Over the weekend, I had the pleasure of seeing Fela! on Broadway. Before I get to how I felt about it, I have to explain my entire view on musicals.
I know there are a lot of people who love musicals; one, because they make so much money, and two, because people often tell me they love musicals. But I don’t really understand why?
After all, so many musicals derive from a “childish” background. They are either related to some cartoon character or some fashionable pop-culture music. So right from the get, musicals aren’t exactly my cup of tea. However, I understand there are more “grown-up” musicals out there, such as Mama Mia and Rent, both musicals I enjoyed to some degree. Still, there is one underlying problem that I have with musicals.
What’s with the depressing stuff after intermission?
I’ve only been to 5 or 6 musicals, so perhaps I’m completely unaware of the grand scope of these things. But after each intermission of each musical I have attended, it always seems as if the story gets unbelievably sad after intermission. This is in spite of the fact, that the majority of people that tell me they like musicals like them because they are so uplifting and “crowd-friendly”—you know, because of all the clapping and singing along that’s possible. However, the musical-lovers I asked about this contradiction contend that the sad parts are really why they like musicals, because often they are so touching and emotional. But to be honest, I don’t think they are any more emotional than other written forms of art, it’s just that “some people” have more of a reaction to music than say the spoken word or even a play or movie.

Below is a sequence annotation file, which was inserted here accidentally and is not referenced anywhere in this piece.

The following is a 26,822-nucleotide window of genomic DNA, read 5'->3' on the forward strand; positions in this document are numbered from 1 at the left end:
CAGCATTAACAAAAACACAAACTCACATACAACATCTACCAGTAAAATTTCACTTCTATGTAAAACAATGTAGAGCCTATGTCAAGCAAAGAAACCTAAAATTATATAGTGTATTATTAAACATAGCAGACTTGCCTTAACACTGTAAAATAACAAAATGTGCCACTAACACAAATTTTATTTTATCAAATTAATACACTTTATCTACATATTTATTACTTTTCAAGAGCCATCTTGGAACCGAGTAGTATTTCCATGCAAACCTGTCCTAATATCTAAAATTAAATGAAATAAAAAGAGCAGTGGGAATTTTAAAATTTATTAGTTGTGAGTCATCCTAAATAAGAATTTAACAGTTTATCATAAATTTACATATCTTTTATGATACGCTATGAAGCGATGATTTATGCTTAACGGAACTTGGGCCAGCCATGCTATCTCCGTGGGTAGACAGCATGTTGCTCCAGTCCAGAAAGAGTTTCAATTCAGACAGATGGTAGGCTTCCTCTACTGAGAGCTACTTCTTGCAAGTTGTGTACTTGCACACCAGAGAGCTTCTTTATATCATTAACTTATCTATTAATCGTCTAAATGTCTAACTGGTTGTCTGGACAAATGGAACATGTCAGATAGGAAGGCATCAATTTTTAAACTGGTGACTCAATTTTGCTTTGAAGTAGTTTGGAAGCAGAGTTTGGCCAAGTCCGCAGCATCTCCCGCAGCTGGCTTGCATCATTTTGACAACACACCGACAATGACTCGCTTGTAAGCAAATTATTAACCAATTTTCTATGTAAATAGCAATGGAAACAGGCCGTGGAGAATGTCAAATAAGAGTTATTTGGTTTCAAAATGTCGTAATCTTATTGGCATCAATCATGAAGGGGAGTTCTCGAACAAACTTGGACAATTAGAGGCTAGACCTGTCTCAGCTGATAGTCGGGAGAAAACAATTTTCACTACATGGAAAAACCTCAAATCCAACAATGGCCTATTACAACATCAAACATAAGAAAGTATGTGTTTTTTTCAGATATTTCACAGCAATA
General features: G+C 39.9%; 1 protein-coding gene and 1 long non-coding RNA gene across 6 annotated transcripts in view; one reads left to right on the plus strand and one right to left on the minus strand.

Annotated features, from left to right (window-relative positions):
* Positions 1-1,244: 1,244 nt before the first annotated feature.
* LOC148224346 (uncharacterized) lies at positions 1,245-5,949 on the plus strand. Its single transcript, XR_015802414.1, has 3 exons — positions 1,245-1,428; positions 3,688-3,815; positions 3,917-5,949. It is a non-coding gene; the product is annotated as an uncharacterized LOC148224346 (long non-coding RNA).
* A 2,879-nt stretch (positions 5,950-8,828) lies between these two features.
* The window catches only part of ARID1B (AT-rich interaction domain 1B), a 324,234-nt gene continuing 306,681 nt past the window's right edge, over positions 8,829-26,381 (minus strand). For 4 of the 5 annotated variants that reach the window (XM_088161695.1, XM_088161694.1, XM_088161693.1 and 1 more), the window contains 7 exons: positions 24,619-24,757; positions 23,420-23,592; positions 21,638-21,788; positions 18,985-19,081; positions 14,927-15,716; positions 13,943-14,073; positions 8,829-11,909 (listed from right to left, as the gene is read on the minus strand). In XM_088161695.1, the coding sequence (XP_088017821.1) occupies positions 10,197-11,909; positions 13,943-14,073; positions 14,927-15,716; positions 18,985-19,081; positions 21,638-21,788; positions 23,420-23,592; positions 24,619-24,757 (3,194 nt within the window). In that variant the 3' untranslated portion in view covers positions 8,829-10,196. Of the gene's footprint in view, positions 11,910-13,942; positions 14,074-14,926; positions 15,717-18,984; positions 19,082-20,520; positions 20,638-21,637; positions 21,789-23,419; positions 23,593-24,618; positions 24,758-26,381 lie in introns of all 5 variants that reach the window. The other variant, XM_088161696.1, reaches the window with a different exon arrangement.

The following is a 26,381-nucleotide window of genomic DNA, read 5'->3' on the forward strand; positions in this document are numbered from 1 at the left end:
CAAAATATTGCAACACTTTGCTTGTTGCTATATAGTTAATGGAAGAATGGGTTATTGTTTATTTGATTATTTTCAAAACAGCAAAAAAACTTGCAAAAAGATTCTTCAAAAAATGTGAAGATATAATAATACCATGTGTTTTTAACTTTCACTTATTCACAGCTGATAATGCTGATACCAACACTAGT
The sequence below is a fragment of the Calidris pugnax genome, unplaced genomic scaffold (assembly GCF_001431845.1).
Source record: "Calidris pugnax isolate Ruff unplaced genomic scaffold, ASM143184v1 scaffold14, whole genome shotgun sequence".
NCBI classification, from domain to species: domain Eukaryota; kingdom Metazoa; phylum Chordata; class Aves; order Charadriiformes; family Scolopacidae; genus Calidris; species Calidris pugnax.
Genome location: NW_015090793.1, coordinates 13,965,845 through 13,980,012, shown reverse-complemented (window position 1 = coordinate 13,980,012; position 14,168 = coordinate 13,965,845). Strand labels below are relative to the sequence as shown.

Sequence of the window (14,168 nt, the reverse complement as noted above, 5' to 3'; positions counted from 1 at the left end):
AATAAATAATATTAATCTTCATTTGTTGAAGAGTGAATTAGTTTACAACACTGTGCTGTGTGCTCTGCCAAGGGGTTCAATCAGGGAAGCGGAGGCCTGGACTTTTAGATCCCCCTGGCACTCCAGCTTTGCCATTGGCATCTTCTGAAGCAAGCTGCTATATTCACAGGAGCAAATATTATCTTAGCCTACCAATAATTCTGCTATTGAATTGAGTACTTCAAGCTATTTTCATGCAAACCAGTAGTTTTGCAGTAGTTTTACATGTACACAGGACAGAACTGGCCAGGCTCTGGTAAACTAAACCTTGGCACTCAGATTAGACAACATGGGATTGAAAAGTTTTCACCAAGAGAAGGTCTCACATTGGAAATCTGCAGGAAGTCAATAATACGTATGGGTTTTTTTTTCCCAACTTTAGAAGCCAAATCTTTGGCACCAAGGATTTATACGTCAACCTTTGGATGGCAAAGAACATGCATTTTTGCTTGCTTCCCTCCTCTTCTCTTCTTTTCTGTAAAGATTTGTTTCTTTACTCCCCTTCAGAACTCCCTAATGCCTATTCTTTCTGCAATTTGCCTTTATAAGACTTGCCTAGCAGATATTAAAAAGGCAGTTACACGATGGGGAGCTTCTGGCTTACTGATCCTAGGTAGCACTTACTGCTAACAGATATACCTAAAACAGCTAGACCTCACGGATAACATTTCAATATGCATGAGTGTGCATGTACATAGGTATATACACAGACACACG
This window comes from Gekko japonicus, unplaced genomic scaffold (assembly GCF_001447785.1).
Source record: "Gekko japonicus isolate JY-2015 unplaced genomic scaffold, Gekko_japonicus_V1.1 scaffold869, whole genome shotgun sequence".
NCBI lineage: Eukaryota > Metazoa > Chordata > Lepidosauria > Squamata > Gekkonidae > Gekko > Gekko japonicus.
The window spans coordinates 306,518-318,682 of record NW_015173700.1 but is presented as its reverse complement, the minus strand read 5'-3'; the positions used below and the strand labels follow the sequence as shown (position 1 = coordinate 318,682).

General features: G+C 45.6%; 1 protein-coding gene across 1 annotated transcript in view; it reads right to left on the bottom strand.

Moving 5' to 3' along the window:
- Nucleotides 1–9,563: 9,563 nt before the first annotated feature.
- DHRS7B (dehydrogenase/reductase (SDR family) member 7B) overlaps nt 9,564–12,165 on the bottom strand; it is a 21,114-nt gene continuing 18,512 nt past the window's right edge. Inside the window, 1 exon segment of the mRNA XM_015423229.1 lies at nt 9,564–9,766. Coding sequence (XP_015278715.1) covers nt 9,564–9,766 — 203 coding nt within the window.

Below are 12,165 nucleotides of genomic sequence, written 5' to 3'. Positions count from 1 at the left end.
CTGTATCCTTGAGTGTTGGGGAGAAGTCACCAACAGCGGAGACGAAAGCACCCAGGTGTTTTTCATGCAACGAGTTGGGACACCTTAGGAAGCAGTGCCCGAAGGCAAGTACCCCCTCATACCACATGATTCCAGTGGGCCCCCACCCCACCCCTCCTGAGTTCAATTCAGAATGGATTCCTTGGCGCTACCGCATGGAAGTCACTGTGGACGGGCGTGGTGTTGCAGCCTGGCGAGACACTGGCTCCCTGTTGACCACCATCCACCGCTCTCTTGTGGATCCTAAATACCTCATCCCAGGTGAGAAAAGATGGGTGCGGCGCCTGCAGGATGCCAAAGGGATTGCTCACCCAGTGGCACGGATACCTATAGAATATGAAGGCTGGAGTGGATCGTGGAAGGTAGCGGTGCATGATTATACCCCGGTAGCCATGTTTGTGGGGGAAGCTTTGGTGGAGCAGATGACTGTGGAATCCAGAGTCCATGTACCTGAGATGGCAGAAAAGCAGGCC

Basically, I’m against musicals. Not so much that I won’t go see one, but consider me my own personal movie reviewer. Sure, I blast movies left and right, and then turn around and go watch another type of film I don’t like. Not to say I don’t find musicals mildly enjoyable, but they just tend to lack the intellectual complexity of the types of art I like to see.
That being said, Fela! wasn’t all bad. It certainly wasn’t based on a cartoon character. Instead, it was rooted in the biography of Fela Kuti, a Nigerian saxophonist. It more or less detailed his struggles promoting and performing Afrobeat music, which he originated in the musical’s setting in a Lagos-located club called The Shrine. In the musical, “Fela” narrates the story, demonstrates his love for music, and blast a corrupt Nigerian government for taking over his club. The musical also depicts the impact Fela’s mother had on Fela’s life, and plays music from the Fela’s discography. There were some very powerful and funny moments, and I think any musical-lover would appreciate them and the musical as a whole. So go see it if you like musicals. And even if you’re like me, you’re better off seeing this than having never experienced this unique musical at all. Fela also discusses the influence of his mother